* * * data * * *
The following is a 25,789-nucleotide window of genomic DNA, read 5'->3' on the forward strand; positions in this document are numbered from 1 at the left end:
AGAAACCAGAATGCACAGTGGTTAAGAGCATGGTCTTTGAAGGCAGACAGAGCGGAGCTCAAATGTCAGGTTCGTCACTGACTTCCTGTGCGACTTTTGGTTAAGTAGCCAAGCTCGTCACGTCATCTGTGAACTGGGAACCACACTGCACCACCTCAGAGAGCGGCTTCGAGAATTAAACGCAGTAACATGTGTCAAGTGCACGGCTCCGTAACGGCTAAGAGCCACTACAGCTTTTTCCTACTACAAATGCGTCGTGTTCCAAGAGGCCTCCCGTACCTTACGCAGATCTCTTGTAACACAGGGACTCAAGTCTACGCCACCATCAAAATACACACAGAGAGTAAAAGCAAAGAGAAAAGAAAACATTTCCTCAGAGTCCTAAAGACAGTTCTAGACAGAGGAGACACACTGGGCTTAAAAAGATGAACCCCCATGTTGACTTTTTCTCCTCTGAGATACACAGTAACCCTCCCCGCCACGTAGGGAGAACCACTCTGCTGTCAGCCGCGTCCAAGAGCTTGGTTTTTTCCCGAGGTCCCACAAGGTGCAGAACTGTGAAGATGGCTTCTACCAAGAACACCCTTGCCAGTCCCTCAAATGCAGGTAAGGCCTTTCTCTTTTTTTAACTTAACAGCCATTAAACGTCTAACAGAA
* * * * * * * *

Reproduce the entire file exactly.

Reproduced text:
The following is a 25,789-nucleotide window of genomic DNA, read 5'->3' on the forward strand; positions in this document are numbered from 1 at the left end:
AGAAACCAGAATGCACAGTGGTTAAGAGCATGGTCTTTGAAGGCAGACAGAGCGGAGCTCAAATGTCAGGTTCGTCACTGACTTCCTGTGCGACTTTTGGTTAAGTAGCCAAGCTCGTCACGTCATCTGTGAACTGGGAACCACACTGCACCACCTCAGAGAGCGGCTTCGAGAATTAAACGCAGTAACATGTGTCAAGTGCACGGCTCCGTAACGGCTAAGAGCCACTACAGCTTTTTCCTACTACAAATGCGTCGTGTTCCAAGAGGCCTCCCGTACCTTACGCAGATCTCTTGTAACACAGGGACTCAAGTCTACGCCACCATCAAAATACACACAGAGAGTAAAAGCAAAGAGAAAAGAAAACATTTCCTCAGAGTCCTAAAGACAGTTCTAGACAGAGGAGACACACTGGGCTTAAAAAGATGAACCCCCATGTTGACTTTTTCTCCTCTGAGATACACAGTAACCCTCCCCGCCACGTAGGGAGAACCACTCTGCTGTCAGCCGCGTCCAAGAGCTTGGTTTTTTCCCGAGGTCCCACAAGGTGCAGAACTGTGAAGATGGCTTCTACCAAGAACACCCTTGCCAGTCCCTCAAATGCAGGTAAGGCCTTTCTCTTTTTTTAACTTAACAGCCATTAAACGTCTAACAGAA